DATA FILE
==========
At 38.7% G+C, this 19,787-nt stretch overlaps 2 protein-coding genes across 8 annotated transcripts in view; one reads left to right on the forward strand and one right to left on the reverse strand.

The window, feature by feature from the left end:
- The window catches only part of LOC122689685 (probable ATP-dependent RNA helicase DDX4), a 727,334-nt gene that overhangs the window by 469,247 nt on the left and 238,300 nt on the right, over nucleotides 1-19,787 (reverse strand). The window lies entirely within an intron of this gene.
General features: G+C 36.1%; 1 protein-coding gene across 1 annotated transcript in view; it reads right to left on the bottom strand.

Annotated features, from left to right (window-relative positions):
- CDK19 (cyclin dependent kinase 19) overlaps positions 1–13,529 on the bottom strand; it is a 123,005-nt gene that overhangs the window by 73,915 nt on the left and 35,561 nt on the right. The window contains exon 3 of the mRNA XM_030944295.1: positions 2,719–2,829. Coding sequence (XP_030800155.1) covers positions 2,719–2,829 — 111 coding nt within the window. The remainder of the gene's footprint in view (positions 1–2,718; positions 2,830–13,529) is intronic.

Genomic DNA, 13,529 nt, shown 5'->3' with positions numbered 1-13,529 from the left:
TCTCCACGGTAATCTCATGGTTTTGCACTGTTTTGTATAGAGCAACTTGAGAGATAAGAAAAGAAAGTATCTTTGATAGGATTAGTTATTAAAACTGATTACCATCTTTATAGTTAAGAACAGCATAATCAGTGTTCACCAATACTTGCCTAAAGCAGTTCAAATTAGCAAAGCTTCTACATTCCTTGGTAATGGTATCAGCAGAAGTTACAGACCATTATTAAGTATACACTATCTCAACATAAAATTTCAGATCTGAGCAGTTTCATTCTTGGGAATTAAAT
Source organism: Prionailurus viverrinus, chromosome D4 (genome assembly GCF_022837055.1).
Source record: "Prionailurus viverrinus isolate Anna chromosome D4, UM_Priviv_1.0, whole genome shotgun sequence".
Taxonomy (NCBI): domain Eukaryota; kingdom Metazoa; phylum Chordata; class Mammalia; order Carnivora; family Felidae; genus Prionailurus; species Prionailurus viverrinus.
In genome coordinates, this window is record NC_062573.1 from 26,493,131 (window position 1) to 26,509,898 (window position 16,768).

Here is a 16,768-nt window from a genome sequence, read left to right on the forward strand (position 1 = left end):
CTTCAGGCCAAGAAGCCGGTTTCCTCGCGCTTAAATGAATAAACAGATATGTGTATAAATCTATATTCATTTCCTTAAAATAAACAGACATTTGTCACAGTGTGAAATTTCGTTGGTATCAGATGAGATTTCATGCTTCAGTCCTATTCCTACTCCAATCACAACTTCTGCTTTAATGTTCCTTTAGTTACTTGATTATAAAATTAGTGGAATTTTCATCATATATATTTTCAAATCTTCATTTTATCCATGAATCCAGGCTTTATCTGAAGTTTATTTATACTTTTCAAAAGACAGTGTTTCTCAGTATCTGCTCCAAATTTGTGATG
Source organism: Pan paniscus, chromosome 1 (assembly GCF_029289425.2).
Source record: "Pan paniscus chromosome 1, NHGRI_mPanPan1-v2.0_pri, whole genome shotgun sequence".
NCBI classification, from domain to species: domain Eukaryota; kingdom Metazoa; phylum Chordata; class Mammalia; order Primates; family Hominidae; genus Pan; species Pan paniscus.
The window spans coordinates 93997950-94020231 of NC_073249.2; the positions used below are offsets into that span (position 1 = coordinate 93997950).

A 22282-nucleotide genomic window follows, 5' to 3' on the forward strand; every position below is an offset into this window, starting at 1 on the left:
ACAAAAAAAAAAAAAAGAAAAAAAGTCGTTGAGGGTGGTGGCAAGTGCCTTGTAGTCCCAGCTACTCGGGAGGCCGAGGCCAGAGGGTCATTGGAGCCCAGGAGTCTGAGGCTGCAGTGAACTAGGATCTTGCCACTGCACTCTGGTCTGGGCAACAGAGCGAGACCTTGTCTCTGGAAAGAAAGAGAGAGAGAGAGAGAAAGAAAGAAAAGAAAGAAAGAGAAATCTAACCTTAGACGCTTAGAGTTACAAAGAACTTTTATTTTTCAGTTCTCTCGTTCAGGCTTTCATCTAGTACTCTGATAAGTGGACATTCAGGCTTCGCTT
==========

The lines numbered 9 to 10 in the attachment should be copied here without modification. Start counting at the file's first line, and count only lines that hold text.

Source organism: Prionailurus viverrinus, chromosome D4 (genome assembly GCF_022837055.1).
Source record: "Prionailurus viverrinus isolate Anna chromosome D4, UM_Priviv_1.0, whole genome shotgun sequence".